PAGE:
Wednesday, February 8, 2023
Feb. 8, 2023

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Clark County GOP chair faces recall effort

Group claims he’s mishandled party’s finances, broken rules

By , Columbian political reporter

Eight months after being elected chair of the local Republican Party, Earl Bowerman faces a recall effort by a group of precinct committee officers who claim he’s bungled the party’s finances, broken rules and failed to perform required duties.

Although a meeting has been scheduled for Tuesday evening, Bowerman said he hadn’t been presented with the petition seeking his removal until contacted by The Columbian. Bowerman called the claims in the petition false or nonsensical. He called his detractors’ behavior disruptive and subversive, likening them to “The Squad,” a group of vocal and combative freshman Democratic congressional representatives who have risen to national prominence.

This is the second time in two years a chair of the local Republican Party has faced a recall attempt as factions of the party vie for control. This time, there is a dispute over whether the party’s bylaws are being followed. Another factor in the recall attempt could be Clark County Council Chair Eileen Quiring, who has expressed an interest as serving as the party’s vice-chair.

Party pugilists and petitions

In recent years, the Clark County Republican Party has faced infighting and financial woes. In 2017, former chair David Gellatly survived what was effectively a no-confidence vote over his leadership and management of party finances. Last year, the Clark County Republican Central Committee agreed to pay $74,725 to the Washington Attorney General’s office for failing to report contributions as required by law.

Bowerman, a strong supporter of President Trump, was elected chair of the party in January after unsuccessfully challenging Republican U.S. Rep. Jaime Herrera Beutler in 2018.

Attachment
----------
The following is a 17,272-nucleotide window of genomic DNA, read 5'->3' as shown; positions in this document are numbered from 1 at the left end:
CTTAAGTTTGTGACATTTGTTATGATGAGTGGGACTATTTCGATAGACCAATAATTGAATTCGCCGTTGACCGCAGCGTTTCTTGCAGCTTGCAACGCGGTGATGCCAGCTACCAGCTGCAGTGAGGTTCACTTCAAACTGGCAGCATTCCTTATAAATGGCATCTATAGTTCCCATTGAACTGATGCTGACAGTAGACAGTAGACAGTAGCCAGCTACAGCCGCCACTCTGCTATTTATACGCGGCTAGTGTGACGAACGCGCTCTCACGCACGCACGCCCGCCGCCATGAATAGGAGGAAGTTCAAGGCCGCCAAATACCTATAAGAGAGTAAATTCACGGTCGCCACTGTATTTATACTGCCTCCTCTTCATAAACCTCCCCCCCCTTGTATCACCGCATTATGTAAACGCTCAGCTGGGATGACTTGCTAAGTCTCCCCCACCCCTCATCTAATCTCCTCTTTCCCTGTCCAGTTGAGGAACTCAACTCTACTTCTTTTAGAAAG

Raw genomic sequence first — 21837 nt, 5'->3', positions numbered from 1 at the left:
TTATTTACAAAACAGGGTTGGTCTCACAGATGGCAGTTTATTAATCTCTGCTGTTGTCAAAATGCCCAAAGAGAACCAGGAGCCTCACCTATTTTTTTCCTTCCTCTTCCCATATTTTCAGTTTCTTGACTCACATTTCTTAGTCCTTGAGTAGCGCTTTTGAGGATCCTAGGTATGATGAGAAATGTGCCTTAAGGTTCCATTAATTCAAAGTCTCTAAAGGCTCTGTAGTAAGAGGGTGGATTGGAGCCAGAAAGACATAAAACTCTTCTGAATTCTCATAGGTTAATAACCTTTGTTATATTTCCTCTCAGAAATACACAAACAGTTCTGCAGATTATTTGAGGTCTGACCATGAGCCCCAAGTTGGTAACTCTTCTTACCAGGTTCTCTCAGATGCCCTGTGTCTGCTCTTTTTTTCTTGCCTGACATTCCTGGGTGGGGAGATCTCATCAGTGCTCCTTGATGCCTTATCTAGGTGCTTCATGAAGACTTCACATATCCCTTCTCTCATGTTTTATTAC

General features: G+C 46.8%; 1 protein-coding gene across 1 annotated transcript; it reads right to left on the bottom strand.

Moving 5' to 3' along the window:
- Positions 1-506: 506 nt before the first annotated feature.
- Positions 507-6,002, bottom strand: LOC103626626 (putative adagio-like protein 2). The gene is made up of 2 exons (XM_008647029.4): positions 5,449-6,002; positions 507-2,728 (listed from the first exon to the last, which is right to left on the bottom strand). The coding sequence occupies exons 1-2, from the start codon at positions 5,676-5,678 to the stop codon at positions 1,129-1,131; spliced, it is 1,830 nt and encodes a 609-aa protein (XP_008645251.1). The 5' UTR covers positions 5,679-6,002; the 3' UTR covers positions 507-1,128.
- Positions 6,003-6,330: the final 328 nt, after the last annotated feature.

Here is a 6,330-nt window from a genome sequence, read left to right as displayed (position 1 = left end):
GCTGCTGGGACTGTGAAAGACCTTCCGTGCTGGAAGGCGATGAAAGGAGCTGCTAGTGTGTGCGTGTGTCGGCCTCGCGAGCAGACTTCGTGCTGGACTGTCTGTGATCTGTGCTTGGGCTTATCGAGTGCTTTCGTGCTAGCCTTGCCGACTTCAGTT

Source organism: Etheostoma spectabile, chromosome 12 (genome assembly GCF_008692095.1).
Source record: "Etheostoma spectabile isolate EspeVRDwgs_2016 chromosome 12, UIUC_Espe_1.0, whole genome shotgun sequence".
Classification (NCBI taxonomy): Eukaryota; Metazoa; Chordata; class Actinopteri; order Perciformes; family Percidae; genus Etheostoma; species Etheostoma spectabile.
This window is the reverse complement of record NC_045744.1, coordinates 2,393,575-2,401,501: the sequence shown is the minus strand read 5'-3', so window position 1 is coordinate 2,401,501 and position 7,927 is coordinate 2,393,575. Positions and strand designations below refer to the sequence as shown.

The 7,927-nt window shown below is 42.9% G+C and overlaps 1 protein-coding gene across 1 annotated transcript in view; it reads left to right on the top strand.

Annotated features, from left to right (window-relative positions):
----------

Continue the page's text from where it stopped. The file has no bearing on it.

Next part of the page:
Brent Boger, who served as county GOP chairman from 2002 to 2006, said that the party is divided between a pragmatic and a more “extreme” faction. He said the more extreme faction has been in and out of power since 2012 and is responsible for the fine. He placed both Quiring and Bowerman in the “extreme” faction.

“I’m not surprised to see what remains of the moderates in the local party question his leadership,” Republican Clark County Councilor John Blom, who also serves as a precinct committee officer, wrote in a text. “It’s unfortunate that the local party has spent most of the last five years on intra-party squabbles.”

It’s not clear whom is spearheading the effort to recall Bowerman, and multiple Republican local officials declined to comment. The three-page petition, obtained by The Columbian, states that Bowerman “regularly and egregiously” violated the party’s bylaws.

Some of the claims in the petition are arcane and confusing. But one allegation states that Bowerman shut down a winter fundraising event after a deposit had been paid, and didn’t hold a different event to make up for the loss. The petition further states that Bowerman unilaterally decided to not accept the conditions of an offer to pay off the attorney general’s fine without conferring with the board or central committee.

“This is a big fat lie,” said Bowerman.

He said he had been in conversation with Rep. Paul Harris, R-Vancouver, about finding funds to pay off the fine but denied there was a settlement offer. Harris could not be reached for comment by deadline. Bowerman said that the deposit for the winter fundraising event was instead used for the party’s Lincoln Day Dinner and was approved by the board.